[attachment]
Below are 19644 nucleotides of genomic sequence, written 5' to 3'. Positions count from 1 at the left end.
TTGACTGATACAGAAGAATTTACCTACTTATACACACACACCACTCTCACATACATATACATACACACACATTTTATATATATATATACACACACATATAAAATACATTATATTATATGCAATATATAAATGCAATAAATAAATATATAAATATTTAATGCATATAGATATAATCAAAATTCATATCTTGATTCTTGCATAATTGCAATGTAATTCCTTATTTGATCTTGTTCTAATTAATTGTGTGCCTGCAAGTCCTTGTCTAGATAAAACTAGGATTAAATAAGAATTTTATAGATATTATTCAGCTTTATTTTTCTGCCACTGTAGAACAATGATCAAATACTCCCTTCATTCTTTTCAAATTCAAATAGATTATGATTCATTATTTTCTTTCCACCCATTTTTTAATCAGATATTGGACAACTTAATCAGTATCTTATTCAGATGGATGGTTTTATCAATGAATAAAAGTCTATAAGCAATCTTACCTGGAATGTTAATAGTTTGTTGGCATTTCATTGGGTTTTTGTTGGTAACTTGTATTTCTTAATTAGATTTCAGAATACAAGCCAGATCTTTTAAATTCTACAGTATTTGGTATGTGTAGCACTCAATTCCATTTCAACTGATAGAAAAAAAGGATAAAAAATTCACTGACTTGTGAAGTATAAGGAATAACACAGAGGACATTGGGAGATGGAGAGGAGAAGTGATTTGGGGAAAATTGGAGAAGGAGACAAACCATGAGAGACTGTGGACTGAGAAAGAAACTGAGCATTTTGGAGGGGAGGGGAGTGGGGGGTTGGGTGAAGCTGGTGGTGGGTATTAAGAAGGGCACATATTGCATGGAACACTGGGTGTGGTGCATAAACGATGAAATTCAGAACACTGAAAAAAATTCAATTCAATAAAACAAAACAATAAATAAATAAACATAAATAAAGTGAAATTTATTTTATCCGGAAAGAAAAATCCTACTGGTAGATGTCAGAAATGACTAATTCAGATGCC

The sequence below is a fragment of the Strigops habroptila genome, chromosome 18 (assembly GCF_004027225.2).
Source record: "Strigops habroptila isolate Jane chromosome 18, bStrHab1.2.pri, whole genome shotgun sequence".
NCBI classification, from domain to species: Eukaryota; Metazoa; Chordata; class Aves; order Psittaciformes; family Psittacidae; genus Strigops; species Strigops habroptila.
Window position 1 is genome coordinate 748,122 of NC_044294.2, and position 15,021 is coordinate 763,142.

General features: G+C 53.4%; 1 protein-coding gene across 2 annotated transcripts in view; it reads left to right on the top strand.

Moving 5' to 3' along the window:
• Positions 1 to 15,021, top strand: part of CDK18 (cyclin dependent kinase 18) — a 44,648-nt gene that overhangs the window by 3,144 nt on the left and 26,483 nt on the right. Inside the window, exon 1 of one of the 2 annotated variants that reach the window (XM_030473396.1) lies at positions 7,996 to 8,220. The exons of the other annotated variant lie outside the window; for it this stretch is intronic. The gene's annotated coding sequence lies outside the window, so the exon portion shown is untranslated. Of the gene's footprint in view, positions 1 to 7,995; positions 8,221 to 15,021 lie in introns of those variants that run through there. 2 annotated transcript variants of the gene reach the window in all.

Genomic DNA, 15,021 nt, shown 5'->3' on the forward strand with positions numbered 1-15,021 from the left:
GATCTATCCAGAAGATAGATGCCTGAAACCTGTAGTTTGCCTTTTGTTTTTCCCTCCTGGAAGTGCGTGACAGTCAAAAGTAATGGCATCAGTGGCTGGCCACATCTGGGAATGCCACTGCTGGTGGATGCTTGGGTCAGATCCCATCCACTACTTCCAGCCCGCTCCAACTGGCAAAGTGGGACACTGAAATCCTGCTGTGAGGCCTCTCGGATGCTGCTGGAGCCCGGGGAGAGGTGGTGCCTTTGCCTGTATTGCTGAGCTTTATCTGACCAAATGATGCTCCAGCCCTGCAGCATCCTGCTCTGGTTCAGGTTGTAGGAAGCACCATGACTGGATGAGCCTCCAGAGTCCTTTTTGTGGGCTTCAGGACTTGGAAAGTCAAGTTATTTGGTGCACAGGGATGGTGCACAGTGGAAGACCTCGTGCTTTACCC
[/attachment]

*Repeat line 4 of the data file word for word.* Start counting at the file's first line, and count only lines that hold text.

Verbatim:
Source record: "Strigops habroptila isolate Jane chromosome 18, bStrHab1.2.pri, whole genome shotgun sequence".